Individual septic systems
serve homes and businesses and are a principle method of waste water disposal. These systems effectively return the effluent, or waste water, into the ground where it will be naturally "treated" and returned to an aquifer to be used and reused. Properly maintained septic systems impose little adverse effect on the environment. This is an important issue for property owners, considering the high costs associated with having to repair or replace old or damaged systems. Operation of a well-functioning septic system will eliminate potentially adverse effects on your property and surrounding environment.
The first component in the septic system is the septic tank. The primary purpose of the septic tank is to permit separation of solids, grease, oil and scum by sedimentation and flotation. A secondary purpose is to afford an opportunity for the removed material to "anaerobically" digest to reduce its volume, and possibly to change its character (such as breaking down grease). A third purpose of the septic tank is to provide capacity to hold a few years' accumulation of sludge, scum and, as necessary, kitchen waste solids and greases, thereby requiring pumping or cleaning only infrequently.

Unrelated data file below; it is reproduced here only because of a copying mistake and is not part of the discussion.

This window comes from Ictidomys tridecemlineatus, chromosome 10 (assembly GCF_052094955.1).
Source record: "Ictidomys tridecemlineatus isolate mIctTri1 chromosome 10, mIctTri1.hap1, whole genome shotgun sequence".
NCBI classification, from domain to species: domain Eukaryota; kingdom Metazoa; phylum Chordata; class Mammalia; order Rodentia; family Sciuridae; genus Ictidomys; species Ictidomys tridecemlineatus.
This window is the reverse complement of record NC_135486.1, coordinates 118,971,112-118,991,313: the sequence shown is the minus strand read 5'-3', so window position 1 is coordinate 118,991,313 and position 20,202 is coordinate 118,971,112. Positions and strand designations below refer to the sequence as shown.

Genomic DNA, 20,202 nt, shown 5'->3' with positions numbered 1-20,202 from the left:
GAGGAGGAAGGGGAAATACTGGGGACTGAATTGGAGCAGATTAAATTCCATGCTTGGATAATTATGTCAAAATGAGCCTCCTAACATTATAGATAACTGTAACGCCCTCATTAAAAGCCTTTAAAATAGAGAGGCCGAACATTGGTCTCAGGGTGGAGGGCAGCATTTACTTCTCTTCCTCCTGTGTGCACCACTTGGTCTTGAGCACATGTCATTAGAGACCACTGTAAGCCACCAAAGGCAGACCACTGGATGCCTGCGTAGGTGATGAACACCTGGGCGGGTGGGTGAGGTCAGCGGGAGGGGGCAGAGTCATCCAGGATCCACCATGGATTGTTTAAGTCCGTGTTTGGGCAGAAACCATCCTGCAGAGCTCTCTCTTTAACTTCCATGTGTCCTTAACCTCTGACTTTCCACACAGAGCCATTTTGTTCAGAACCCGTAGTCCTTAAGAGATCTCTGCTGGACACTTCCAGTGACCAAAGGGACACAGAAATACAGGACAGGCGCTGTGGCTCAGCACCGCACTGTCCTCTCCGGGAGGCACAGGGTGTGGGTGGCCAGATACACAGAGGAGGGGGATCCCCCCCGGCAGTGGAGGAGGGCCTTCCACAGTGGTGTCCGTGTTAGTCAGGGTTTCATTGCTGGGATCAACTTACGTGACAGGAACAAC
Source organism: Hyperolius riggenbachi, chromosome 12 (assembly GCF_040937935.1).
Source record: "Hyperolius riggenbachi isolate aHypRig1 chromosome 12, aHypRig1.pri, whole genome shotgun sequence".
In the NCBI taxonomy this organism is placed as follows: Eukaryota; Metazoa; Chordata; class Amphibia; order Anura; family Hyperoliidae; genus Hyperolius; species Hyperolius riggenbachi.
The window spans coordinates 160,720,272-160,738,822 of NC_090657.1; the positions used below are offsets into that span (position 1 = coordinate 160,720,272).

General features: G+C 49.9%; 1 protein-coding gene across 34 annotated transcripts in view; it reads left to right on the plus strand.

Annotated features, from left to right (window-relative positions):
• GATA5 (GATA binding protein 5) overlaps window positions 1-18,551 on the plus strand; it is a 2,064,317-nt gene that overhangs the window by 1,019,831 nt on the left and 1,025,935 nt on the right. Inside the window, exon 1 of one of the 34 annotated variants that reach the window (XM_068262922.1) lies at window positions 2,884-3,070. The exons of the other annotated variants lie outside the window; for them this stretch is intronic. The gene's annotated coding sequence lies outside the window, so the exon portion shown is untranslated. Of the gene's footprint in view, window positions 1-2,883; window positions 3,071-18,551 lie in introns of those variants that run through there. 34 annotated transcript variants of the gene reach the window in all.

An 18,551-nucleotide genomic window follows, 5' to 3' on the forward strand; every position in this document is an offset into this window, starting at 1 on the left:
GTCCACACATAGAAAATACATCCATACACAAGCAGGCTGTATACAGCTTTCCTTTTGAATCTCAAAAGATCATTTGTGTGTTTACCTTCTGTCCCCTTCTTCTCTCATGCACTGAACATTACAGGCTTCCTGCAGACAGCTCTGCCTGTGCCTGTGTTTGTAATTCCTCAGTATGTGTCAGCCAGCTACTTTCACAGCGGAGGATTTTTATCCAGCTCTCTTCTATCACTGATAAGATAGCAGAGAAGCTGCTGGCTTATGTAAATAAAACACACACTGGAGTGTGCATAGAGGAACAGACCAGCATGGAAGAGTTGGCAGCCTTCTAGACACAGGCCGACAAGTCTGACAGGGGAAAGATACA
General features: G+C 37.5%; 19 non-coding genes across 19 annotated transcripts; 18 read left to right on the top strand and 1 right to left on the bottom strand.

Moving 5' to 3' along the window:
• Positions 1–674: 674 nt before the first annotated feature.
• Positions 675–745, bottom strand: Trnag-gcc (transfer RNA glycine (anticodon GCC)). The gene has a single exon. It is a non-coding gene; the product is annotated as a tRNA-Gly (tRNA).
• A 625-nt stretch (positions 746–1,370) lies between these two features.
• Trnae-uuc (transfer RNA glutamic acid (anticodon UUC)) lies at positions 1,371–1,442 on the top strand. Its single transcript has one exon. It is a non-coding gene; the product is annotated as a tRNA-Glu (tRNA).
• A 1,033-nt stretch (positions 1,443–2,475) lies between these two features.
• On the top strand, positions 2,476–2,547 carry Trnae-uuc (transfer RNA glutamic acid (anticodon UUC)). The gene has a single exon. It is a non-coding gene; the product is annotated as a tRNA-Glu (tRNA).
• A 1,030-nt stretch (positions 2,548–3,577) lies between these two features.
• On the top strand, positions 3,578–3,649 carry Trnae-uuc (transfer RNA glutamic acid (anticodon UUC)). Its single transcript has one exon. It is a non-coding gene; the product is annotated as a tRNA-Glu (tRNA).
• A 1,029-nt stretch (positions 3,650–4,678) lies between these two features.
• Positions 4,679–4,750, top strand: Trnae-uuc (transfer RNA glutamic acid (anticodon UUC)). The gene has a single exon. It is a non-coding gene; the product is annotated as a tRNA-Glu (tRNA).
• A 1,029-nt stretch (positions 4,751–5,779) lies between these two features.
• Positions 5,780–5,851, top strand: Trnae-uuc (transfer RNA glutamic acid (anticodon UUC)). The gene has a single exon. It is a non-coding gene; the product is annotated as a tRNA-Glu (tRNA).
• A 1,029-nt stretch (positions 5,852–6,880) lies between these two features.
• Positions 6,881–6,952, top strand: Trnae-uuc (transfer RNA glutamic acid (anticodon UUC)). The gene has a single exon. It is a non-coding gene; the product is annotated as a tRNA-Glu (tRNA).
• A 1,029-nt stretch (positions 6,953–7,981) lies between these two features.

The second component in the septic system is the distribution network and disposal field. The disposal field accepts the effluent after it has been sent through a distribution box or header pipe which distributes it evenly to a series of perforated distribution lines, or laterals. The field allows the effluent to filter through rock and select materials (sand) where impurities and harmful microorganisms are removed.